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Thursday, July 18, 2024

Researcher bashes Security Council bid

The Norwegian government’s bid for a seat on the UN Security Council is neither worth the effort nor in Norway’s best interests, claims an Oslo-based researcher who also serves on the Norwegian Nobel Committee. Asle Toje went so far as to say that winning a seat can put Norway in a squeeze.

Prime Minister Erna Solberg (front left), Foreign Minister Ine Eriksen Søreide and Norway’s Ambassador to the UN, Mona Juul, at the opening of the UN General Assembly this week. All have been campaigning hard to win Norway a seat on the UN Security Council. PHOTO: Norway’s Delegation to the UN/Ragnhild Simenstad

“Norway can disagree with the US, but we can’t be rebels on important issues,” Toje told newspaper Dagens Næringsliv (DN) on Wednesday. “Taking a seat on the Security Council is like asking to be beaten up if the EU, China or the US are standing in their own corners of the boxing ring.”

Toje, a commentator and former research director at the Nobel Institute in Oslo, is now part of the select group in Norway that will soon be deciding who will win this year’s Nobel Peace Prize. He thinks Norway will find participation on the Security Council anything but peaceful or productive.

“I can’t see how it’s a good idea to invest so much money and foreign ministry capacity on an organization that has seen better days,” he told DN. “And I don’t think (Norway’s) political leadership sees the dangers of seeking such an assertive profile.”

Norwegian researcher and Nobel Committee member Asle Toje does not support Norway’s bid for a seat on the UN Security Council. PHOTO: Wikipedia/Erlend Bjørtvedt

Toje thinks winning a seat for the first time since Norway’s two-year term in 2001-2002 “can warm up a feeling that Norway is more important than we are.” He commended the Solberg government’s and especially the foreign ministry’s professional campaign to win votes from the other 192 members of the UN, but claimed political leaders haven’t clarified how Norway will make the best use of a seat. The council is dominated by the US, China, Russia, Great Britain and France, which all have permanent seats. The other 10 members are selected by the UN’s General Assembly for a two-year period, with Norway vying with Ireland and Canada to join the council in 2021 and 2022. Norway needs support from two-thirds of the General Assembly at an election to be held in June.

Solberg, her foreign minister from the Conservative Party Ine Eriksen Søreide and Mona Juul, the veteran diplomat who now serves as Norway’s ambassador to the UN, have been lobbying hard for a seat, not least during this week’s opening of the UN that attracts leaders of member nations around the world. Most expect Ireland to win a seat, leaving Norway competing mostly against Canada. The two countries share many political views and mostly champion human rights issues, although Canada has shown itself to be much tougher against China than Norway has been since finally ending a diplomatic freeze over an earlier Nobel Committee’s Peace Prize to Chinese dissident Liu Xiaobo in 2010. Norway has been reluctant to challenge China ever since.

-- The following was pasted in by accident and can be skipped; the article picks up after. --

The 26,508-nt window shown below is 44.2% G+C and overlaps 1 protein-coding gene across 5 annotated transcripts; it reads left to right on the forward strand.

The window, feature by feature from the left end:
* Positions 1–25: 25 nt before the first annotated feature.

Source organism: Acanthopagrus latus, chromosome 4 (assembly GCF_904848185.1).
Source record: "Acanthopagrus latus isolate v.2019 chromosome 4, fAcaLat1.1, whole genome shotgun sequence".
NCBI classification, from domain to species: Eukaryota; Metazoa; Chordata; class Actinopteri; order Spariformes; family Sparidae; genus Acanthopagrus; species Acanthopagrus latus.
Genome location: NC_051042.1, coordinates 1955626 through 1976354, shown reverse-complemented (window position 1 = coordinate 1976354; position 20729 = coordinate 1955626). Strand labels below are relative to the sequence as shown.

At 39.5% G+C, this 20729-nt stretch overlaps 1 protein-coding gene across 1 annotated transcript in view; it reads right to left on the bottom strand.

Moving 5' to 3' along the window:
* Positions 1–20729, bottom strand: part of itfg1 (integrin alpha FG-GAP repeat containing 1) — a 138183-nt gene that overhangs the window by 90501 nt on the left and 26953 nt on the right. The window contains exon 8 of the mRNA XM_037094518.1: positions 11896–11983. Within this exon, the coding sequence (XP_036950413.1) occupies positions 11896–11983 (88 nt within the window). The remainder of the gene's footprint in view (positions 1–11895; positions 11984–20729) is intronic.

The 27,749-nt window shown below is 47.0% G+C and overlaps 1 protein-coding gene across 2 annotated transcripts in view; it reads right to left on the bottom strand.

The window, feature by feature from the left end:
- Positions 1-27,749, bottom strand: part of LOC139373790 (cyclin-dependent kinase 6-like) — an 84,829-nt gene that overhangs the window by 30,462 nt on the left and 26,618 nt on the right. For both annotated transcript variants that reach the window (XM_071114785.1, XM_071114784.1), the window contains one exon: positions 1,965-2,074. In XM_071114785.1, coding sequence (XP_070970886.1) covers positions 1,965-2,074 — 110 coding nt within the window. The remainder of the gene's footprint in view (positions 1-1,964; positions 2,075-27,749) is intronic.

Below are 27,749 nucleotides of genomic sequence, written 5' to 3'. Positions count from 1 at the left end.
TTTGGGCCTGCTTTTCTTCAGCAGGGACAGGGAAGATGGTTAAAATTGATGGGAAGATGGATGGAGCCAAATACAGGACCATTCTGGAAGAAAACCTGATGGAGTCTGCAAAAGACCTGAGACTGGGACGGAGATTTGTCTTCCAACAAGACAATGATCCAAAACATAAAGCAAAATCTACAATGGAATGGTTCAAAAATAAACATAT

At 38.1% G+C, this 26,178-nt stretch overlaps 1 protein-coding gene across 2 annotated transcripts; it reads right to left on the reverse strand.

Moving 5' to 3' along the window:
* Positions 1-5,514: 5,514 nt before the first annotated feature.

Norwegian Prime Minister Erna Solberg posed inside the UN Security Council last year after launching Norway’s bid for a Security Council seat. The council room itself was decorated and furnished by Norway when it opened after World War II. PHOTO: Statsministerens kontor/Pontus Höök/NTB scanpix

Juul told DN earlier this week that Norway, like other Nordic countries, has been viewed as a “wealthy, moralizing country in the North,” but she thinks there’s less of that now. Juul also thinks Norway will capture more votes among Arab countries because Canada is viewed as more pro-Israeli. Juul herself, along with her husband Terje Rød-Larsen, was part of the negotiating team behind the Oslo Agreement in 1993 between Israel and the PLO. Even though it fell apart, she thinks Norway’s work within peace and reconciliation is positive in the Security Council campaign. The Norwegian UN Special Envoy to Syria, Geir O Pedersen, even succeeded this week in finally managing to help set up a committee charged with drafting a new constitution for Syria after years of civil war.

DN reported, however, that others within the foreign minstry who didn’t want to be identified share Toje’s concerns and aren’t sure how Norway would use a seat on the UN Security Council. While many have enjoyed the campaign for a seat, they claim, like Toje, that neither the UN nor the Security Council functions well, and that the five permanent members decide most everything anyway.

Foreign Minister Søreide strongly objects to any suggestion that the UN has become irrelevant, and contends that it’s absolutely in Norway’s interests to win a seat on the council. As for what Norway can get out of a seat, she claims Norway wants to “strengthen international law, direct attention at the links between climate change and conflict, and be clear about women’s rights, peace and security.”

Sørdeide said Norway will also use a seat on the council to contribute to “a more open Security Council and reform of the UN” while also being both solutions-oriented and pragmatic.

“The UN is far from being irrelevant but we have a responsibility to improve what’s not functioning,” Søreide told DN. “That’s why we want a spot on the Security Council, because we have something to offer. There’s a greater need than ever to reform the UN from the inside. It’s not enough to stand on the outside and complain.” Berglund



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